At last count, Apple (NASDAQ:AAPL) had sold at least 13 million netbooks. And by "netbooks," I mean "iPhones."

Go ahead, type your hate mail. I'm inviting it with my facetiousness. But that doesn't mean I'm wrong. Take a Dell (NASDAQ:DELL) netbook and compare it, side-by-side, to an iPhone. What's the netbook have that the iPhone doesn't? More disk space, a keyboard, and a larger screen.

Those are all important if you're doing serious work or creating serious documents. Of course, if you were, you'd use a fully loaded laptop -- not a netbook.

Dell says as much at its promo page for the Inspiron Mini 9 netbook. Quoting its highlighted customer review:

Small enough to carry everywhere and enough flexibility to be truly useful. Or just think of it as a super-sized BlackBerry or iPhone. Battery life is a full four hours. [Emphasis added.]

And here's how Wikipedia defines a netbook:

A netbook is a light-weight, low-cost, energy-efficient, highly portable laptop suitable for web browsing, email and general purpose applications -- primarily noted for its small form factor. [Emphasis added.]

Or, in simpler terms, it's an oversized smartphone without the phone. Which means that Apple, Nokia (NYSE:NOK), and Research In Motion (NASDAQ:RIMM) are all in the netbook business. The iPhone, especially; the iTunes App Store hosted more than 10,000 applications at last count.

Some of that software caters to our silly side, like the mega-moneymaker iFart Mobile. Others offer serious value, such as Oracle's (NASDAQ:ORCL) business intelligence portal and's (NYSE:CRM) mobile app.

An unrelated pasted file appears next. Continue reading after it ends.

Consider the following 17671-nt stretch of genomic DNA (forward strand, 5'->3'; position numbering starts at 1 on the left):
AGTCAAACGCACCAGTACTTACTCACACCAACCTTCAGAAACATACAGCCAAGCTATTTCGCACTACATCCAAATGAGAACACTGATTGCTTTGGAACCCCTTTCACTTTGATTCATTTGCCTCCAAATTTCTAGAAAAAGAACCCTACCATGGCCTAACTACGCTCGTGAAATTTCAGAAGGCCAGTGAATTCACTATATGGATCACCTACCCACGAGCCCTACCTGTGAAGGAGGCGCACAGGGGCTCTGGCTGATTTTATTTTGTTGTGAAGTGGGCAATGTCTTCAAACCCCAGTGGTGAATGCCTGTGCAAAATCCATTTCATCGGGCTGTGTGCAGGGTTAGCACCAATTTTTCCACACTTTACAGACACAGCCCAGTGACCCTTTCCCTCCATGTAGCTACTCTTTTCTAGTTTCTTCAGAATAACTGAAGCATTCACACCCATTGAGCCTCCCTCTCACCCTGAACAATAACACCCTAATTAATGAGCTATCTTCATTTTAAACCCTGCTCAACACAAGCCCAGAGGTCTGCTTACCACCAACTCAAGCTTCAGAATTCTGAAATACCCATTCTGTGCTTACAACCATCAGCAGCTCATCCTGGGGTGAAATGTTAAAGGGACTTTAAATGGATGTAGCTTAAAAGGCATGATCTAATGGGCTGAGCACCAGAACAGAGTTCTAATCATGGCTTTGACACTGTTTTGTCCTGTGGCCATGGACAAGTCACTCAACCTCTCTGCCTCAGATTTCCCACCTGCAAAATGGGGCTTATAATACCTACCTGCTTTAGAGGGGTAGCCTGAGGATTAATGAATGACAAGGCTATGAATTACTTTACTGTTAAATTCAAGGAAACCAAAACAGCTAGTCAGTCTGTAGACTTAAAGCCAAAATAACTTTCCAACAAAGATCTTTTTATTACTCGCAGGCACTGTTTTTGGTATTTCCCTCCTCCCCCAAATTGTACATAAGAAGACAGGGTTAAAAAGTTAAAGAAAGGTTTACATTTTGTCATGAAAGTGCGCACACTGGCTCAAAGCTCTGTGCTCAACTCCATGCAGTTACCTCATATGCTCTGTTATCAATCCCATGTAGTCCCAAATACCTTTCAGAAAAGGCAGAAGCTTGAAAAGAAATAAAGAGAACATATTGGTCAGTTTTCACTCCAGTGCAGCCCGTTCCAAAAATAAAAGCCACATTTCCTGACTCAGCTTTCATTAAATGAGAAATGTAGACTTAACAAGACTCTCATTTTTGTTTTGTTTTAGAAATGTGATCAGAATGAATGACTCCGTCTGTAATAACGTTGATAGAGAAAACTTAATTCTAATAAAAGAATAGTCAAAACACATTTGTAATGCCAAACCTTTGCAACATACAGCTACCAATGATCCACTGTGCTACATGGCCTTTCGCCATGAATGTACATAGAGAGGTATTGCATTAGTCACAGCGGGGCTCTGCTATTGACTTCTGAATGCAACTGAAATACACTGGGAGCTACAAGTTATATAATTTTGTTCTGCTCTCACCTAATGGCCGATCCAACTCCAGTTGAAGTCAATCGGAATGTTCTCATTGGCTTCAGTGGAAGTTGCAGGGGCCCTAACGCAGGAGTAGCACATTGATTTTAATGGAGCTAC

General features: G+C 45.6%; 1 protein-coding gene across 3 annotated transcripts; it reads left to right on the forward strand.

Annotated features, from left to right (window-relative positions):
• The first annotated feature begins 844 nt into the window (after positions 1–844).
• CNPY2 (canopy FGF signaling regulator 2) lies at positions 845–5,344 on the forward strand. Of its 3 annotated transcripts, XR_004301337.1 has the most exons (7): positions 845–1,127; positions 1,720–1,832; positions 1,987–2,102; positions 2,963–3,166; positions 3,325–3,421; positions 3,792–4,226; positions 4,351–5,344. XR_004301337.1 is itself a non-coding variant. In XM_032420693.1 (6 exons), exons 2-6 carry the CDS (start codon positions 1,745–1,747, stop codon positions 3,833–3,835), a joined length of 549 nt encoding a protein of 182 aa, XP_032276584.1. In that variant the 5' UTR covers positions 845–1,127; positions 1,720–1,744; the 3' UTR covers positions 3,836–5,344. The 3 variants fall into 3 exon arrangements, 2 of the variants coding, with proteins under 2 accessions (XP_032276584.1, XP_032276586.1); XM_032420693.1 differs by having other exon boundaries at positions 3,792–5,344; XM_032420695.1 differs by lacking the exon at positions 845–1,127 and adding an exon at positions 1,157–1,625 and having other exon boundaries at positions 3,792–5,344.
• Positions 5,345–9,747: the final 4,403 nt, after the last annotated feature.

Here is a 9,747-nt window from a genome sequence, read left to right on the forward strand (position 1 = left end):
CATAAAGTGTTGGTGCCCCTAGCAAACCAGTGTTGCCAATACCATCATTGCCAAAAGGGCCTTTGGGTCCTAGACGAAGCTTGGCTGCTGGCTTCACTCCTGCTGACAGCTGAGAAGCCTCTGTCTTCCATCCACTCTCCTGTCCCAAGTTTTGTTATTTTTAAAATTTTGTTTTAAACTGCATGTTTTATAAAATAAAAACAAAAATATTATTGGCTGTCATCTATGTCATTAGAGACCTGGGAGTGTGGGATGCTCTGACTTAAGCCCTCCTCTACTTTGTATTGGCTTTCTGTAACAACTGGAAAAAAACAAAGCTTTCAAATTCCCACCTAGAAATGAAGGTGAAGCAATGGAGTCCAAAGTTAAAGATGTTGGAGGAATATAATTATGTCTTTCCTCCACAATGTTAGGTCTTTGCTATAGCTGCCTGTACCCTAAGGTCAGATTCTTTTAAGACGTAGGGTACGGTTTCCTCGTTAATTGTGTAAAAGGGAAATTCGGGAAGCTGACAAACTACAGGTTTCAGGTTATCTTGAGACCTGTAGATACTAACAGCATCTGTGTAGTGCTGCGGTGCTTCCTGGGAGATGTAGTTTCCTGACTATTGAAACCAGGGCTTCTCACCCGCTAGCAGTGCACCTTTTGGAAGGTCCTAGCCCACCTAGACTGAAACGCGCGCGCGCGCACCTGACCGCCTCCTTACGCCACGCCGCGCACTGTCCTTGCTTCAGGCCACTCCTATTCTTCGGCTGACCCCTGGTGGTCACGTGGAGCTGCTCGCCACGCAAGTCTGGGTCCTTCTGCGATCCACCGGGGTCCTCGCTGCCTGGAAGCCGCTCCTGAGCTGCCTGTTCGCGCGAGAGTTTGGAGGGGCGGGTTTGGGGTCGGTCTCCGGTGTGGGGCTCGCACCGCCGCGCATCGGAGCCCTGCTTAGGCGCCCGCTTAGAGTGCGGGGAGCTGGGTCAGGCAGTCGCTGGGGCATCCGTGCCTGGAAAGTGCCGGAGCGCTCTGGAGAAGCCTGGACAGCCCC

I mention this because some are gushing about Apple's iPhone distribution deal with Wal-Mart (NYSE:WMT), as if lower prices -- and netbooks! -- will help the iEmpire rule.

Certainly, lower prices would attract attention and sales. But let's also remember that the price-cutters are asking Apple to stop being Apple. Imagine for a moment if the company did. How likely would the Mac maker be to create another new platform, a category-killer that could grow well beyond its initial design? Not very, I think. Innovators create platforms; skinflints don't.

Apple isn't a skinflint, and it shouldn't try to be one. It should forget netbooks. The iPhone is already as good as one, and it'll only improve as the App Store expands its offerings. It's the platform that the much-mocked Newton hoped to be but never was, and it's the precursor to my theory for Apple's Next Great Thing -- a Wi-Fi tablet Mac based on the Safari browser. If I'm right, look for it in 2009.

Get your clicks with related Foolishness: